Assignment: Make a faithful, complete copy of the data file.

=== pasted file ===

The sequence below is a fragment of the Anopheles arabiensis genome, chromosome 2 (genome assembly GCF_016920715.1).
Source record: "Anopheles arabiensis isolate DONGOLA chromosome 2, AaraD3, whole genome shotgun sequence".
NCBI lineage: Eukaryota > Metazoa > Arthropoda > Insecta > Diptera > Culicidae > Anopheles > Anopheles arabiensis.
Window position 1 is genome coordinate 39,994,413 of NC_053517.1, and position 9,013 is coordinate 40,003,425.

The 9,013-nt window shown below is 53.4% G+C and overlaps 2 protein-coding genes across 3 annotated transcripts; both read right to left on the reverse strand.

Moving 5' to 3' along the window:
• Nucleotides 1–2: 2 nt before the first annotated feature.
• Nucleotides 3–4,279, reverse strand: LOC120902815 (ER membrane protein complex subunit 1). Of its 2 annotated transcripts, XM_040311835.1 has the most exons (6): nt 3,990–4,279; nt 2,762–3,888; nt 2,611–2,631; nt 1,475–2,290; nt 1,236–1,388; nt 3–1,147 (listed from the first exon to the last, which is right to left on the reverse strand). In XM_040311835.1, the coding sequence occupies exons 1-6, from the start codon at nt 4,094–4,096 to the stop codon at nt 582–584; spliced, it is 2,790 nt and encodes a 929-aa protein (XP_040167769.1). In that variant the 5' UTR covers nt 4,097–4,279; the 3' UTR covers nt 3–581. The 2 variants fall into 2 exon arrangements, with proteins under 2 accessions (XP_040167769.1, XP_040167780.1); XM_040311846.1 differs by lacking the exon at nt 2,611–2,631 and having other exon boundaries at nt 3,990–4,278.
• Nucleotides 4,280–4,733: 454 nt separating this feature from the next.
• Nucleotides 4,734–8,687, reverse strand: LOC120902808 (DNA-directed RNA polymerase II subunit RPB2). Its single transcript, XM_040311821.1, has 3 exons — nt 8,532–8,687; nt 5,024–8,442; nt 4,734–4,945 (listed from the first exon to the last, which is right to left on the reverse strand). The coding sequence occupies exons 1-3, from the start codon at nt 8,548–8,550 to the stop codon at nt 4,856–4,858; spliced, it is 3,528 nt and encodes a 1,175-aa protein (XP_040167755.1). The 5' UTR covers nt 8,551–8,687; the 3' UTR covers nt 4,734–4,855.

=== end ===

The sequence below is a fragment of the Anopheles arabiensis genome, chromosome 2 (genome assembly GCF_016920715.1).
Source record: "Anopheles arabiensis isolate DONGOLA chromosome 2, AaraD3, whole genome shotgun sequence".
NCBI lineage: Eukaryota > Metazoa > Arthropoda > Insecta > Diptera > Culicidae > Anopheles > Anopheles arabiensis.
Window position 1 is genome coordinate 39,994,413 of NC_053517.1, and position 9,013 is coordinate 40,003,425.

The 9,013-nt window shown below is 53.4% G+C and overlaps 2 protein-coding genes across 3 annotated transcripts; both read right to left on the reverse strand.

Moving 5' to 3' along the window:
• Nucleotides 1–2: 2 nt before the first annotated feature.
• Nucleotides 3–4,279, reverse strand: LOC120902815 (ER membrane protein complex subunit 1). Of its 2 annotated transcripts, XM_040311835.1 has the most exons (6): nt 3,990–4,279; nt 2,762–3,888; nt 2,611–2,631; nt 1,475–2,290; nt 1,236–1,388; nt 3–1,147 (listed from the first exon to the last, which is right to left on the reverse strand). In XM_040311835.1, the coding sequence occupies exons 1-6, from the start codon at nt 4,094–4,096 to the stop codon at nt 582–584; spliced, it is 2,790 nt and encodes a 929-aa protein (XP_040167769.1). In that variant the 5' UTR covers nt 4,097–4,279; the 3' UTR covers nt 3–581. The 2 variants fall into 2 exon arrangements, with proteins under 2 accessions (XP_040167769.1, XP_040167780.1); XM_040311846.1 differs by lacking the exon at nt 2,611–2,631 and having other exon boundaries at nt 3,990–4,278.
• Nucleotides 4,280–4,733: 454 nt separating this feature from the next.
• Nucleotides 4,734–8,687, reverse strand: LOC120902808 (DNA-directed RNA polymerase II subunit RPB2). Its single transcript, XM_040311821.1, has 3 exons — nt 8,532–8,687; nt 5,024–8,442; nt 4,734–4,945 (listed from the first exon to the last, which is right to left on the reverse strand). The coding sequence occupies exons 1-3, from the start codon at nt 8,548–8,550 to the stop codon at nt 4,856–4,858; spliced, it is 3,528 nt and encodes a 1,175-aa protein (XP_040167755.1). The 5' UTR covers nt 8,551–8,687; the 3' UTR covers nt 4,734–4,855.